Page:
A very fertile arched stretch of land along the bank of the Ganga, the history and heritage of modern day Patna go back well over two millennia. Like Delhi, Patna too had been the regal seat of governance for successive kingdoms since ancient times. Even today it is the capital city of the state of Bihar. As each ruler ascended in power and established dynastic glory, he gave his capital a new name. Thus the ancient Kusumpura metamorphosed through Pushpapura, Pataliputra, Azeemabad and now into Patna, a continuous history ranging from 6th century BC to present times - a record claimed by few cities in the world. It was Ajatshatru the Magadha king who first built a small fort in Pataligram on the bank of the Ganga in the 6th century BC, which later blossomed into the ancient glory still to be seen in the neighbouring archaeological sites at Kumrahar, Bhiknapahari, Agamkuan, Bulandi Bagh and Kankar Bagh.
Pataliputra dominated the political fortunes of the whole of north India between 6th century BC and 5th century AD, a fact established by archaeological excavations. After centuries of being eclipsed, Sher Shah Suri returned the city to its former glory and established the present Patna in the 16th century. After the decline of the Mughals, the British too found Patna a convenient regional capital and built a modern extension to this ancient city and called it Bankipore. It was in Gandhi Maidan in this area that Mahatma Gandhi held his prayer meetings.
Archaeological findings in this area establish Patna's claim to over a thousand years of political glory - 600 BC to 600 AD, and then again, from the 16th century onwards, spanning the rule of several dynasties. Very little of this grandeur remains though, except the remnants of a huge Mauryan hall supported by 80 sandstone pillars dating back to 400- 300 BC.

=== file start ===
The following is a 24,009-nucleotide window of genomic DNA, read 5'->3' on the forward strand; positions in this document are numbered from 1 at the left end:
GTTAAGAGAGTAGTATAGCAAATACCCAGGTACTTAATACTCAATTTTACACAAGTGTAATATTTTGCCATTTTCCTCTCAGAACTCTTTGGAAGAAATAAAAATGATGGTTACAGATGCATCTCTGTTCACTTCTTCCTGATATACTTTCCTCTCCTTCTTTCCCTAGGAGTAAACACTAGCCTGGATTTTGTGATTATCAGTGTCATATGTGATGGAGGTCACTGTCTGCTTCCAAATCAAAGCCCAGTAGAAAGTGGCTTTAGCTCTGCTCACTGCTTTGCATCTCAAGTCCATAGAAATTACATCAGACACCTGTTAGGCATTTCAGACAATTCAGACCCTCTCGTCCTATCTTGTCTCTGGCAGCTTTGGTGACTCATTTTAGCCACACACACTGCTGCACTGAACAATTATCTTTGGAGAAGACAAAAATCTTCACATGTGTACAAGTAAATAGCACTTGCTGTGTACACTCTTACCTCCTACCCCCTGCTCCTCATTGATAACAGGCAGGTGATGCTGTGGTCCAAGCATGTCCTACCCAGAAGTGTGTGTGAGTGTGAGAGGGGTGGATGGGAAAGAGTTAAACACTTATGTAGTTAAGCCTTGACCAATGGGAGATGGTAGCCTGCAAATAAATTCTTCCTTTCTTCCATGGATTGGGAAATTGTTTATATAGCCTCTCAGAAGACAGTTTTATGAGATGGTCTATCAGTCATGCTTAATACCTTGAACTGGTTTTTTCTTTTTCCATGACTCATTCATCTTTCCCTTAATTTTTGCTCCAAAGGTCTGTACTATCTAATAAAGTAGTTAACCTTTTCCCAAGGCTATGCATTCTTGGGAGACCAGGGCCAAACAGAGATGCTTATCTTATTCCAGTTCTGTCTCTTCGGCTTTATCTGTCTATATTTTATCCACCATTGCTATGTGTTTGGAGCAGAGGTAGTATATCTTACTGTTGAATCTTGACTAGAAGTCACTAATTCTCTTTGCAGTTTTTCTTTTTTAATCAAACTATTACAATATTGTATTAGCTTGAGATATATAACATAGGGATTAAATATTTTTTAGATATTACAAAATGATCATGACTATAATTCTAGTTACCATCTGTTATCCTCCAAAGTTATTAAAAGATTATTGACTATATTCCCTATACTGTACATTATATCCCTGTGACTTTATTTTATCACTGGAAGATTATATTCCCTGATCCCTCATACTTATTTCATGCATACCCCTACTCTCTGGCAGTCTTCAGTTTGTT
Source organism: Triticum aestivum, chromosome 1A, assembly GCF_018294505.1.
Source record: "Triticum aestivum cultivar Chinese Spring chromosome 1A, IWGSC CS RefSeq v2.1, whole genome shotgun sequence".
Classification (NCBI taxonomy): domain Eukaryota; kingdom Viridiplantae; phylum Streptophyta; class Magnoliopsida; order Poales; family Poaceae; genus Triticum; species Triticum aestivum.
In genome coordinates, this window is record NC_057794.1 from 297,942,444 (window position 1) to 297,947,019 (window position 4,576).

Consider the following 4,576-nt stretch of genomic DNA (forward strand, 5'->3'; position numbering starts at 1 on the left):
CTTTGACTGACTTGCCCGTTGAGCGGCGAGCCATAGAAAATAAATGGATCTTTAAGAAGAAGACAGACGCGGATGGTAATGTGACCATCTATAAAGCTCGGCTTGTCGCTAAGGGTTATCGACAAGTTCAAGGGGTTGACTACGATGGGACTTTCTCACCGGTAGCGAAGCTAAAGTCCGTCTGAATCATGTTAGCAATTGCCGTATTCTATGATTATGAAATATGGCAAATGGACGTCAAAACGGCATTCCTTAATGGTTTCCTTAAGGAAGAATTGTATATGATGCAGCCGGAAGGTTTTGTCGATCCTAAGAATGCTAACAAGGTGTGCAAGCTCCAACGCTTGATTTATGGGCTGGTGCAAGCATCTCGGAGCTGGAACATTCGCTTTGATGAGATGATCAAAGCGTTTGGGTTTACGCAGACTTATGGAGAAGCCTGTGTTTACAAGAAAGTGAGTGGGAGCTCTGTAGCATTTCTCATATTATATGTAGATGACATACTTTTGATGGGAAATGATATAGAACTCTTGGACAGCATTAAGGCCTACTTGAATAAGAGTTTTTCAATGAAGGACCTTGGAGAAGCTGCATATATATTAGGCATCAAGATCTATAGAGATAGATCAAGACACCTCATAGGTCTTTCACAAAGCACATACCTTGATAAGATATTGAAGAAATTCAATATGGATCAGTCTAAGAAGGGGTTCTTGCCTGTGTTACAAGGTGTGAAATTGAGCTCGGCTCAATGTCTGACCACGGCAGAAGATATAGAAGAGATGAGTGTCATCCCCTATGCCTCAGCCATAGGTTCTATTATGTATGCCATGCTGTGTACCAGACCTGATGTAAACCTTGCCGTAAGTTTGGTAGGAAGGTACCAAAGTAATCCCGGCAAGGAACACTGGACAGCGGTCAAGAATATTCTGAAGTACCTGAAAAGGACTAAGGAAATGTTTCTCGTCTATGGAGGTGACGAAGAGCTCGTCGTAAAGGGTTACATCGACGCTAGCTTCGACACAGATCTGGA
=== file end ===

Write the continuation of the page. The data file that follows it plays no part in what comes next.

Alarmed by the famine of 1770, captain John Garstin built this huge granary for the British army in 1786. The massive structure is 29m high and the walls are 3.6m wide at the base. The stairway winding around this monument offers a magnificent panoramic view of the city and the Ganga flowing by.
Har Mandir Takht
It was in Patna, far from Punjab, where Guru Gobind Singh, the tenth Guru of the Sikhs who consolidated the warrior sect, was born in 1660. The Har Mandir Takht, one of the four sacred shrines of the Sikhs, stands at this holy site. The original temple was built by Maharaja Ranjit Singh and contains belongings of the Guru and Sikh holy texts. As a sign of reverence, it is also called Patna Sahib by the Sikhs.
A memorial to seven freedom fighters who sacrificed their lives in the "Quit India" movement of August 1942, it is a modern sculpture facing the Secretariat where they were shot in their attempt to hoist the national flag.
Pathar Ki Masjid
Adjacent to Har Mandir Sahib, this beautiful mosque was built by Parwez Shah, son of Jehangir, when he was the governor of Bihar. Situated on the bank of the Ganga, it is also called Saif Khan's mosque, Chimmi Ghat mosque and Sangi Masjid.
Sher Shah Suri Masjid
Sher Shah Suri built this mosque in 1545 to commemorate his reign. Built in Afghan architectural style, it is one of the many beautiful mosques in Bihar and a landmark in Patna.
Khuda Baksh Oriental Library
A magnificent one man collection of rare Arabic and Persian manuscripts, Rajput and Mughal paintings, assortment of old books and new books from the university of Cordoba, Spain, it is one of the national libraries of India now.
The museum contains a First World War cannon, metal and stone sculpture of Maurya and Gupt periods, Buddhist sculpture, terracotta figures. The famous Didarganj Yakshi of 3rd century BC and a 16m long fossilised tree are some of its special possessions.
Built at the old site of Sher Shah's fort, it has an excellent collection of jade, Chinese paintings, Mughal glass and silver filigree carvings. It is a private collection and visitors need prior permission.
It is the headquarters of Bihar Vidyapeeth, a national university. India's first President Dr. Rajendra Prasad lived here after his retirement and there is a small museum here displaying his personal belongings.
About 29 Km from Patna, Bari Dargah, is the cenotaph of the Sufi Saint Hazrat Makhdoom Yahiya Maner. The tomb of his disciple Shah Daulat is also here. It is an important pilgrimage place for Muslims during the annual urs.